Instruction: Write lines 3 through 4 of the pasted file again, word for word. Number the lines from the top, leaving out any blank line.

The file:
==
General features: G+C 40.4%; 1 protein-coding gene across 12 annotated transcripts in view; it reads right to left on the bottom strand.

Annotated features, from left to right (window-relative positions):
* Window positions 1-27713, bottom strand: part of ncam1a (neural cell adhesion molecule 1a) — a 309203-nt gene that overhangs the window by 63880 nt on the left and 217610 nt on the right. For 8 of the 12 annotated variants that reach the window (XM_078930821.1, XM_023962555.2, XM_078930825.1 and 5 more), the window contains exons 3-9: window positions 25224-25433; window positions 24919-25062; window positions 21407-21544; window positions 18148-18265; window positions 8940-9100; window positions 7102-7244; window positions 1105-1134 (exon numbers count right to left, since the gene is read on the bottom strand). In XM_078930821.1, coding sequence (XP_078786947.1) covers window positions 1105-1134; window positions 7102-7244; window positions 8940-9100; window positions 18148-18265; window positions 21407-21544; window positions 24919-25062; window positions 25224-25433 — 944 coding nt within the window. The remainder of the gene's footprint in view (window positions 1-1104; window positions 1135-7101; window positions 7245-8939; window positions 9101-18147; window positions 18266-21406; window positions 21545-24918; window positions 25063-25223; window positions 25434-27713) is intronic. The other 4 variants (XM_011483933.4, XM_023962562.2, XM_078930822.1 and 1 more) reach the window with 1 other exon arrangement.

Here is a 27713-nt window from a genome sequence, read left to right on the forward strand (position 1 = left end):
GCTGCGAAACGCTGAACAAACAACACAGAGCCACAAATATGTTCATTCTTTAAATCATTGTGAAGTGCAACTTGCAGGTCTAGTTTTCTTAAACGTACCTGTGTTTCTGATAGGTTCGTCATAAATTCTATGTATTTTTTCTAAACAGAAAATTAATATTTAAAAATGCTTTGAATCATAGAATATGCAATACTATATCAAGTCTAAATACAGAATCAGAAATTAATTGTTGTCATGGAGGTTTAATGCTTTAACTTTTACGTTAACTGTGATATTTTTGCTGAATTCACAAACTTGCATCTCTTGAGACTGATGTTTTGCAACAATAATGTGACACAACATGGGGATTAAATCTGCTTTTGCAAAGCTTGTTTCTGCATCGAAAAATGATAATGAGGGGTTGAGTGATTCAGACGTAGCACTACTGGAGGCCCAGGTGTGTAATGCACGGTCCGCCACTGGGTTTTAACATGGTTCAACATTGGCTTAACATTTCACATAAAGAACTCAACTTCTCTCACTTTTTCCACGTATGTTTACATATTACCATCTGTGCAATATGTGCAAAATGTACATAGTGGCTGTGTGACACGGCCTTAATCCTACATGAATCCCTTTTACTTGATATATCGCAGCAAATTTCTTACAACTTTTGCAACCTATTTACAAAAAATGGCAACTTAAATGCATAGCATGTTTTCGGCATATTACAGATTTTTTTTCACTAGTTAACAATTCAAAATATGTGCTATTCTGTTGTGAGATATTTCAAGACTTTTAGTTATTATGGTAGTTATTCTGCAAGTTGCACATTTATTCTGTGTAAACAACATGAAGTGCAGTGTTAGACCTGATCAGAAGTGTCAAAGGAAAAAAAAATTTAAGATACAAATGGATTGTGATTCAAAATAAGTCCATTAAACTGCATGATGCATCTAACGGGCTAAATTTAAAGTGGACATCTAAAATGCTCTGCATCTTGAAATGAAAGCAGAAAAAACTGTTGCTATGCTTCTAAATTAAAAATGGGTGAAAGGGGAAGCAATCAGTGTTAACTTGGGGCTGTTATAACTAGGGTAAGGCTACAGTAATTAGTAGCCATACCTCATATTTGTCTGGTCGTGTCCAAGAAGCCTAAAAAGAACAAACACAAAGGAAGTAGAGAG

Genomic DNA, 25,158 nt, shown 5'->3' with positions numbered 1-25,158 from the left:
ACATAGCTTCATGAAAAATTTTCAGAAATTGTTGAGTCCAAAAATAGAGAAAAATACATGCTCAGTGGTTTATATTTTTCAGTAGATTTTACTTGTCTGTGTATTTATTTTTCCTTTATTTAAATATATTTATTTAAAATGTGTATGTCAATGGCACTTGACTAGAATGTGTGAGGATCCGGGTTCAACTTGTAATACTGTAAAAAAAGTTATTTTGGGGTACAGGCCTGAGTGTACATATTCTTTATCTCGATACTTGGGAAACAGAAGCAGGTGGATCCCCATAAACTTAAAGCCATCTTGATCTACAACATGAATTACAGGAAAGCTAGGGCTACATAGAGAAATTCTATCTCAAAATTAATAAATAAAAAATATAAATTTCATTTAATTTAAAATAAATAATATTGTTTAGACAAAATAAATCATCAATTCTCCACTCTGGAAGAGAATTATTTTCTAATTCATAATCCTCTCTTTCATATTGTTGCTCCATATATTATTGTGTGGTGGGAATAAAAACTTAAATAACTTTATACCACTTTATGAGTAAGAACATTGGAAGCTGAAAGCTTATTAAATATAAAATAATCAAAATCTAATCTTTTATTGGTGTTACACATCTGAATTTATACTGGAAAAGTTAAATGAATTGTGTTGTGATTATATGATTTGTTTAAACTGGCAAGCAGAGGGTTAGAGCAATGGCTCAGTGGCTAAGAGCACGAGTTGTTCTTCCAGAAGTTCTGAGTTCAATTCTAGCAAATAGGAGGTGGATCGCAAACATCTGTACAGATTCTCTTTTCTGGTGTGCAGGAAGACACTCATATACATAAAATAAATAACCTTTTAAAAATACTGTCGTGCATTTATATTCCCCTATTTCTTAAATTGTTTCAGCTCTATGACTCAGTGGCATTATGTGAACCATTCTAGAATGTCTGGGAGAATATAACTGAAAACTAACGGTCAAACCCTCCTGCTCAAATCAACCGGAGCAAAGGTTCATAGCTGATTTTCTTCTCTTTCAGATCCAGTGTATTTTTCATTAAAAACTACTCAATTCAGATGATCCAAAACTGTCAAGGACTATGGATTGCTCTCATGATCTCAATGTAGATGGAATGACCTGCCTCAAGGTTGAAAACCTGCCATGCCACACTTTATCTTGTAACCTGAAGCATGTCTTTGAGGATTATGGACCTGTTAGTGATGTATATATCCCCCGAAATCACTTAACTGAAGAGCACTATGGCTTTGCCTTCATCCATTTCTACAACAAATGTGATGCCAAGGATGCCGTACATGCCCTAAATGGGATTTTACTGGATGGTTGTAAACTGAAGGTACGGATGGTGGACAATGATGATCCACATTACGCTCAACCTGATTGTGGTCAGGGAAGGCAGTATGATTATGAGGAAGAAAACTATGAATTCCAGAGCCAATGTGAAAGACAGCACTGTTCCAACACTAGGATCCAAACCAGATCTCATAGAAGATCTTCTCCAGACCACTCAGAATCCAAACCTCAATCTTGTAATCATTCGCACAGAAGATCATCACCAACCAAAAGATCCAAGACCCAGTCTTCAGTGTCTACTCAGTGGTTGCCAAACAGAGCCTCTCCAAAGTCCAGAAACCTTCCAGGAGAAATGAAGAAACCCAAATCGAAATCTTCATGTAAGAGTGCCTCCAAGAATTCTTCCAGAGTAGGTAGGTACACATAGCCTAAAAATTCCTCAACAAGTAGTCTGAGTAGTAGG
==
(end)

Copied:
* Window positions 1-27713, bottom strand: part of ncam1a (neural cell adhesion molecule 1a) — a 309203-nt gene that overhangs the window by 63880 nt on the left and 217610 nt on the right. For 8 of the 12 annotated variants that reach the window (XM_078930821.1, XM_023962555.2, XM_078930825.1 and 5 more), the window contains exons 3-9: window positions 25224-25433; window positions 24919-25062; window positions 21407-21544; window positions 18148-18265; window positions 8940-9100; window positions 7102-7244; window positions 1105-1134 (exon numbers count right to left, since the gene is read on the bottom strand). In XM_078930821.1, coding sequence (XP_078786947.1) covers window positions 1105-1134; window positions 7102-7244; window positions 8940-9100; window positions 18148-18265; window positions 21407-21544; window positions 24919-25062; window positions 25224-25433 — 944 coding nt within the window. The remainder of the gene's footprint in view (window positions 1-1104; window positions 1135-7101; window positions 7245-8939; window positions 9101-18147; window positions 18266-21406; window positions 21545-24918; window positions 25063-25223; window positions 25434-27713) is intronic. The other 4 variants (XM_011483933.4, XM_023962562.2, XM_078930822.1 and 1 more) reach the window with 1 other exon arrangement.

Here is a 27713-nt window from a genome sequence, read left to right on the forward strand (position 1 = left end):